After some testing, it seems like an optimal configuration of grow bed slots to water collectors is around 15 grow bed spots per water collector. This allows the water collector to run at full speed and produce one unit of water per day. This means that while 15 grow beds will consume an average of 3.5 water per day, a water collector will reclaim one unit of water per day, which reduces your water consumption for grow beds by 30%.
Note that water vapor levels seem to stabilize at a certain point when you have enough water collectors. The water vapor in the air ranges from 0 to 255, and you can tell if you need more or less collectors based on how close to those values you are: At 0 vapor, you have too many collectors, at 255 vapor, you don’t have enough collectors, and if you’re continually hovering around the 80-160 mark, you have around the optimal amount of collectors.
Artificial meat will produce water vapor just like other crops, although it doesn’t produce biomass.
The Water Collector
One water collector running continuously will produce one unit of water per day (Assuming there’s enough water vapor in the air to cycle through) at the cost of 5 units of electricity per second. This equates to 300 units of electricity per hour, or 7200 units of electricity per day. In other words, each water collector turns .36 energy rods into 1 unit of water, assuming you’re not gathering electricity from solar panels.
The X1 Toilet
Crewmen will use the toilet once per day on average–this will be reduced if they’re not eating well enough. Every five toilet uses will reclaim one unit of water and one biomass. Thus with a crew of five, expect an extra unit of water to be generated every day, with a little extra from biomass composting.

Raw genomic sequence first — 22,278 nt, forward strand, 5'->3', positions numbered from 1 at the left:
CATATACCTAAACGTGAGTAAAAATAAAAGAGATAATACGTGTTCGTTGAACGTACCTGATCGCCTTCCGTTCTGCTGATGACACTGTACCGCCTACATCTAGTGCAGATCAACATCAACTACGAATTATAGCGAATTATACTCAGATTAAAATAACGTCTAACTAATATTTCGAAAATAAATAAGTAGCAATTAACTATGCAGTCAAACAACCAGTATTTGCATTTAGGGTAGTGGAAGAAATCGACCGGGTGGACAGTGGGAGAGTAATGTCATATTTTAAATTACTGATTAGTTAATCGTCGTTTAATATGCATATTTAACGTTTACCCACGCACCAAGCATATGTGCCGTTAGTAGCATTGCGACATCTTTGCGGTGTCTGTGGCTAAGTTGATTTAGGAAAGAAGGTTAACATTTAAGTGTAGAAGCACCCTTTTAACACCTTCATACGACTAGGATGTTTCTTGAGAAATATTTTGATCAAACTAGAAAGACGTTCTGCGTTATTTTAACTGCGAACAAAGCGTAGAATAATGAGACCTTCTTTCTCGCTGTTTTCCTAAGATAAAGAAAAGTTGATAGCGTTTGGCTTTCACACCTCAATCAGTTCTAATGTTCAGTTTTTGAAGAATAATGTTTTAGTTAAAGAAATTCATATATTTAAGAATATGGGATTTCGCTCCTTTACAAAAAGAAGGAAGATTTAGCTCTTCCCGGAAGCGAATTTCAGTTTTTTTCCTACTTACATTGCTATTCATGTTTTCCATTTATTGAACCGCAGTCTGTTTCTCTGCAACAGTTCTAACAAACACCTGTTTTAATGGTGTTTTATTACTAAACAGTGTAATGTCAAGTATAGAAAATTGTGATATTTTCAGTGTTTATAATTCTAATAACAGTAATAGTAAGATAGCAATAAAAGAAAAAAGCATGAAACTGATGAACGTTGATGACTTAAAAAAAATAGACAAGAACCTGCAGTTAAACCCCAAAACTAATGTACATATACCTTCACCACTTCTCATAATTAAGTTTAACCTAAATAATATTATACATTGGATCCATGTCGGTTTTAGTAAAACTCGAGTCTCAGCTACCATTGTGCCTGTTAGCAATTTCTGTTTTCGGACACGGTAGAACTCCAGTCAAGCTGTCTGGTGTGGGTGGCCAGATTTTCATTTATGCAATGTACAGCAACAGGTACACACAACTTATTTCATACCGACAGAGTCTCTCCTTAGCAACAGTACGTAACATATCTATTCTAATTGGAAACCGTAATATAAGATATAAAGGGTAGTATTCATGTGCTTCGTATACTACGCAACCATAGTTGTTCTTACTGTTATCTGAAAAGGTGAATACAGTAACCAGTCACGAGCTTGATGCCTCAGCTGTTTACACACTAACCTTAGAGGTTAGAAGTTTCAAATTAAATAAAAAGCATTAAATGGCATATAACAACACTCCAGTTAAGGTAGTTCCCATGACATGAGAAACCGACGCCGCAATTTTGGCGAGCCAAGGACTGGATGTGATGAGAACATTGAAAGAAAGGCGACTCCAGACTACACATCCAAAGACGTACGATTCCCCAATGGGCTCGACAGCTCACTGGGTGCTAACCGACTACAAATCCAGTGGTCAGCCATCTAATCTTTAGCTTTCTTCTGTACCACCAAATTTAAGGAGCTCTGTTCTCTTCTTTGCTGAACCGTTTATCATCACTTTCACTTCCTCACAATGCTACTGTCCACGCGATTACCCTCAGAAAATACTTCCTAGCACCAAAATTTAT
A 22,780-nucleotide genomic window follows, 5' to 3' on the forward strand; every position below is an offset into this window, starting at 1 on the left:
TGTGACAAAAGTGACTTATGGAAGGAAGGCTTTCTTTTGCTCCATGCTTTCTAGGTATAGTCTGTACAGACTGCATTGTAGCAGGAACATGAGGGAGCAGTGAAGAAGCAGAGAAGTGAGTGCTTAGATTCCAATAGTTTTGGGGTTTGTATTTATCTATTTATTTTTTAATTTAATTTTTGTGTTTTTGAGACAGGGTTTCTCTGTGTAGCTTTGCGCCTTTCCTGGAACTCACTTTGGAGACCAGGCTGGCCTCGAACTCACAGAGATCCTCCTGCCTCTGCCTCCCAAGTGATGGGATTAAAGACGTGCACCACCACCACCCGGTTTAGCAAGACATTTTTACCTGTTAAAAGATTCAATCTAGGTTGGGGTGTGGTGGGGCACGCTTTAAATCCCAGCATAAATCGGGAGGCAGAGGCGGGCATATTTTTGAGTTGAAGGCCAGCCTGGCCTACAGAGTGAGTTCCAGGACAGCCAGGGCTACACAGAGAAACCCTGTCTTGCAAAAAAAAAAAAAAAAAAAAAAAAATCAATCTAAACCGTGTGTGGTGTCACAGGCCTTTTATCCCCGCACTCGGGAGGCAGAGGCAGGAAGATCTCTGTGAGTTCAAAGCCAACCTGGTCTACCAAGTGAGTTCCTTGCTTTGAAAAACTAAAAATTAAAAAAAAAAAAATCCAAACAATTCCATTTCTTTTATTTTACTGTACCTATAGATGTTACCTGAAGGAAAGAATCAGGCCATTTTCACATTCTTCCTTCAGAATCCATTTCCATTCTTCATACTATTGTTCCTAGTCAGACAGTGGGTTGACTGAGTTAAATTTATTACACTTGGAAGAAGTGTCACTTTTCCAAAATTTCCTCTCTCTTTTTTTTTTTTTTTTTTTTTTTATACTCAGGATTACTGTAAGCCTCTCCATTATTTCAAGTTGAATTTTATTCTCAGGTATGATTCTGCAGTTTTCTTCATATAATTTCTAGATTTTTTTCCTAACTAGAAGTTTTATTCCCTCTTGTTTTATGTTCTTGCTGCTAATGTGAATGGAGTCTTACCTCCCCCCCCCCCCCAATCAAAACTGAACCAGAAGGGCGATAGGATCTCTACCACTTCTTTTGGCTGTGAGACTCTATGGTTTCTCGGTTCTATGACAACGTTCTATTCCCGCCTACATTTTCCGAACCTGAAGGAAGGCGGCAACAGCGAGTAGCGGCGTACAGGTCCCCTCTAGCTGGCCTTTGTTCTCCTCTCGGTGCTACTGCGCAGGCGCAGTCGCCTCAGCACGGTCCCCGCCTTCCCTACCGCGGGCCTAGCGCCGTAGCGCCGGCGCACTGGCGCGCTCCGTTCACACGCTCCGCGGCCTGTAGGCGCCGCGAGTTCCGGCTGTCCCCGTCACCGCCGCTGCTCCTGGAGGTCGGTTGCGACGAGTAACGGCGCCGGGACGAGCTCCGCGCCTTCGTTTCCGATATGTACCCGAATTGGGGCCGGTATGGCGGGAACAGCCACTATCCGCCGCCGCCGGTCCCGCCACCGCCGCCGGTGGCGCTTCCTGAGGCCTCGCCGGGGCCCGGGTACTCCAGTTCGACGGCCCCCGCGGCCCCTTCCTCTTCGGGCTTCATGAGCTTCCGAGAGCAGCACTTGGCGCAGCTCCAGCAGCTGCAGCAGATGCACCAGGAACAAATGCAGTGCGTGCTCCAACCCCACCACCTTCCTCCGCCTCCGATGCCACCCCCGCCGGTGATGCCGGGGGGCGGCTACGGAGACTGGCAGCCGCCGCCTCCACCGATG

Biomass and Composting
Anything other than artificial meat in grow beds will produce one biomass in addition to its finished product. Biomass can be composted into .1 unit of water, .02 units of fertilizer, and .02 units of carbon. In this way, each root vegetable, fruit, or fibers plant will return an additional .1 water over time, in addition to .02 fertilizer, lowering the cost of those plants to .6 units of water and .08 fertilizer.
Alien and human corpses, along with alien and human meat, can be composted as well. It seems marginally more efficient to dissect corpses into meat before composting them, as this will return slightly more raw chemicals and carbon at the expense of requiring more space in a composter. Each corpse dissects into 3 meat of either type, so water generated from composting will remain the same.
Crewmen seem to consume around 1 total unit of food per day, but in practice the type of food eaten and time consumed varies based on current nutrition levels. Crewmen will only eat when their food level (tracking stomach contents) is at 0 on their status pane. It takes around 12 hours for a full stomach to empty out, but crewmen won’t eat unless they’re in free time, so in practice crewmen seem to eat a large meal once per day. Note that for prisoners, because they’re essentially always in free time, they will eat twice as much food–two units per day vs one unit for normal crewmen. This means keeping a large amount of prisoners on board a ship can drastically increase your food consumption.